19. Successful management of abdominal wound dehiscence using a vacuum assisted closure system combined with mesh-mediated medial traction.

    PubMed

    Lord, A C; Hompes, R; Venkatasubramaniam, A; Arnold, S

    2015-01-01

    Management of the open abdomen has advanced significantly in recent years with the increasing use of vacuum assisted closure (VAC) techniques leading to increased rates of fascial closure. We present the case of a patient who suffered two complete abdominal wall dehiscences after an elective laparotomy, meaning primary closure was no longer possible. She was treated successfully with a VAC system combined with continuous medial traction using a Prolene(®) mesh. This technique has not been described before in the management of patients following wound dehiscence. PMID:25519257

  20. Successful management of abdominal wound dehiscence using a vacuum assisted closure system combined with mesh-mediated medial traction.

    PubMed

    Lord, A C; Hompes, R; Venkatasubramaniam, A; Arnold, S

    2015-01-01

    Management of the open abdomen has advanced significantly in recent years with the increasing use of vacuum assisted closure (VAC) techniques leading to increased rates of fascial closure. We present the case of a patient who suffered two complete abdominal wall dehiscences after an elective laparotomy, meaning primary closure was no longer possible. She was treated successfully with a VAC system combined with continuous medial traction using a Prolene(®) mesh. This technique has not been described before in the management of patients following wound dehiscence.

  1. Kidney Biopsy

    MedlinePlus

    ... right diagnosis. [ Top ] What should a person do days before a kidney biopsy? Days before the procedure, ... Top ] What can a person expect on the day of the kidney biopsy? A person should arrive ...

  2. Tongue biopsy

    MedlinePlus

    Biopsy - tongue ... A tongue biopsy can be done using a needle. You will get numbing medicine at the place where the ... provider will gently stick the needle into the tongue and remove a tiny piece of tissue. Some ...

  3. Liver Biopsy

    MedlinePlus

    ... PDF, 341 KB)​​​​. Alternate Language URL Español Liver Biopsy Page Content On this page: What is a ... to Remember Clinical Trials What is a liver biopsy? A liver biopsy is a procedure that involves ...

  4. Breast Microcalcifications: Diagnostic Outcomes According to Image-Guided Biopsy Method

    PubMed Central

    Bae, Sohi; Yoon, Jung Hyun; Moon, Hee Jung; Kim, Min Jung

    2015-01-01

    Objective To evaluate the diagnostic outcomes of ultrasonography-guided core needle biopsy (US-CNB), US-guided vacuum-assisted biopsy (US-VAB), and stereotactic-guided vacuum-assisted biopsy (S-VAB) for diagnosing suspicious breast microcalcification. Materials and Methods We retrospectively reviewed 336 cases of suspicious breast microcalcification in patients who subsequently underwent image-guided biopsy. US-CNB was performed for US-visible microcalcifications associated with a mass (n = 28), US-VAB for US-visible microcalcifications without an associated mass (n = 59), and S-VAB for mammogram-only visible lesions (n = 249). Mammographic findings, biopsy failure rate, false-negative rate, and underestimation rate were analyzed. Histological diagnoses and the Breast Imaging Reporting and Data System (BI-RADS) categories were reported. Results Biopsy failure rates for US-CNB, US-VAB, and S-VAB were 7.1% (2/28), 0% (0/59), and 2.8% (7/249), respectively. Three false-negative cases were detected for US-CNB and two for S-VAB. The rates of biopsy-diagnosed ductal carcinoma in situ that were upgraded to invasive cancer at surgery were 41.7% (5/12), 12.9% (4/31), and 8.6% (3/35) for US-CNB, US-VAB, and S-VAB, respectively. Sonographically visible lesions were more likely to be malignant (66.2% [51/77] vs. 23.2% [46/198]; p < 0.001) or of higher BI-RADS category (61.0% [47/77] vs. 22.2% [44/198]; p < 0.001) than sonographically invisible lesions. Conclusion Ultrasonography-guided vacuum-assisted biopsy is more accurate than US-CNB when suspicious microcalcifications are detected on US. Calcifications with malignant pathology are significantly more visible on US than benign lesions. PMID:26357494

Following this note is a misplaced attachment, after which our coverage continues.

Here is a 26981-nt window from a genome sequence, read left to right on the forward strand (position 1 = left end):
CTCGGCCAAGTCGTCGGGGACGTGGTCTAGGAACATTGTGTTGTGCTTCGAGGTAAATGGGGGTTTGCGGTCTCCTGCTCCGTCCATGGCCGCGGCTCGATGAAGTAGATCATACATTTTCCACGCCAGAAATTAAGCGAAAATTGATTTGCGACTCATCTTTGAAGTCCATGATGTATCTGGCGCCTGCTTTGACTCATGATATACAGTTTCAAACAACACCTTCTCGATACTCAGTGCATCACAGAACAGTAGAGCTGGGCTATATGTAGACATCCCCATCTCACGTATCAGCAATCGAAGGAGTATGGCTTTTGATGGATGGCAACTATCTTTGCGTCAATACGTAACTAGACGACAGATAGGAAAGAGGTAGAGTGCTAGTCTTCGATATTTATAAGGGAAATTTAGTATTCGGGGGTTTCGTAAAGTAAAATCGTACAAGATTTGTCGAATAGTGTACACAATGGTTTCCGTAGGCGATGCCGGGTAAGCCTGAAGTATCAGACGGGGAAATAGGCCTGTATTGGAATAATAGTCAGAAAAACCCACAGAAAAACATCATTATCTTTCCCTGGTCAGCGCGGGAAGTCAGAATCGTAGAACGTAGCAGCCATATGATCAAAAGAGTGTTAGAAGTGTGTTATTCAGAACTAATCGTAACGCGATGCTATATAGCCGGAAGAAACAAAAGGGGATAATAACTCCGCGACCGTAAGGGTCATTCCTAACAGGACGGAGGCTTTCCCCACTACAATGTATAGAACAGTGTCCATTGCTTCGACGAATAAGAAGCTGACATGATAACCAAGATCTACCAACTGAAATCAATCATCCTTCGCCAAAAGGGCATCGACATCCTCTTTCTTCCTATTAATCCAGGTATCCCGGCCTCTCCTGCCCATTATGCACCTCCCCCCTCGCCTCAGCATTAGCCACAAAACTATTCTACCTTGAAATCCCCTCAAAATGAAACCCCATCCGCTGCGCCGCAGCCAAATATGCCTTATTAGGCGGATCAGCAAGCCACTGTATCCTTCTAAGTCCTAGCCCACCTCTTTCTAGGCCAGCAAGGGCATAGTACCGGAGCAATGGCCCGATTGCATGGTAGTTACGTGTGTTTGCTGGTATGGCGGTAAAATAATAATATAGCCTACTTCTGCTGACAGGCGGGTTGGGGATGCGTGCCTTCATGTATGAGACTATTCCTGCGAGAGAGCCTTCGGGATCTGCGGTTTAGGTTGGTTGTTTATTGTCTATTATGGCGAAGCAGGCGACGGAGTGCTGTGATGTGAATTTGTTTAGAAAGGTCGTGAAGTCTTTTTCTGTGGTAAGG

5. Multimodal Vacuum-Assisted Plasma Ion (VaPI) Source with Transmission Mode and Laser Ablation Sampling Capabilities

    NASA Astrophysics Data System (ADS)

    Keelor, Joel D.; Farnsworth, Paul B.; Weber, Arthur L.; Abbott-Lyon, Heather; Fernández, Facundo M.

    2016-05-01

    We have developed a multimodal ion source design that can be configured on the fly for various analysis modes, designed for more efficient and reproducible sampling at the mass spectrometer atmospheric pressure (AP) interface in a number of different applications. This vacuum-assisted plasma ionization (VaPI) source features interchangeable transmission mode and laser ablation sampling geometries. Operating in both AC and DC power regimes with similar results, the ion source was optimized for parameters including helium flow rate and gas temperature using transmission mode to analyze volatile standards and drug tablets. Using laser ablation, matrix effects were studied, and the source was used to monitor the products of model prebiotic synthetic reactions.

  6. Multimodal Vacuum-Assisted Plasma Ion (VaPI) Source with Transmission Mode and Laser Ablation Sampling Capabilities.

    PubMed

    Keelor, Joel D; Farnsworth, Paul B; L Weber, Arthur; Abbott-Lyon, Heather; Fernández, Facundo M

    2016-05-01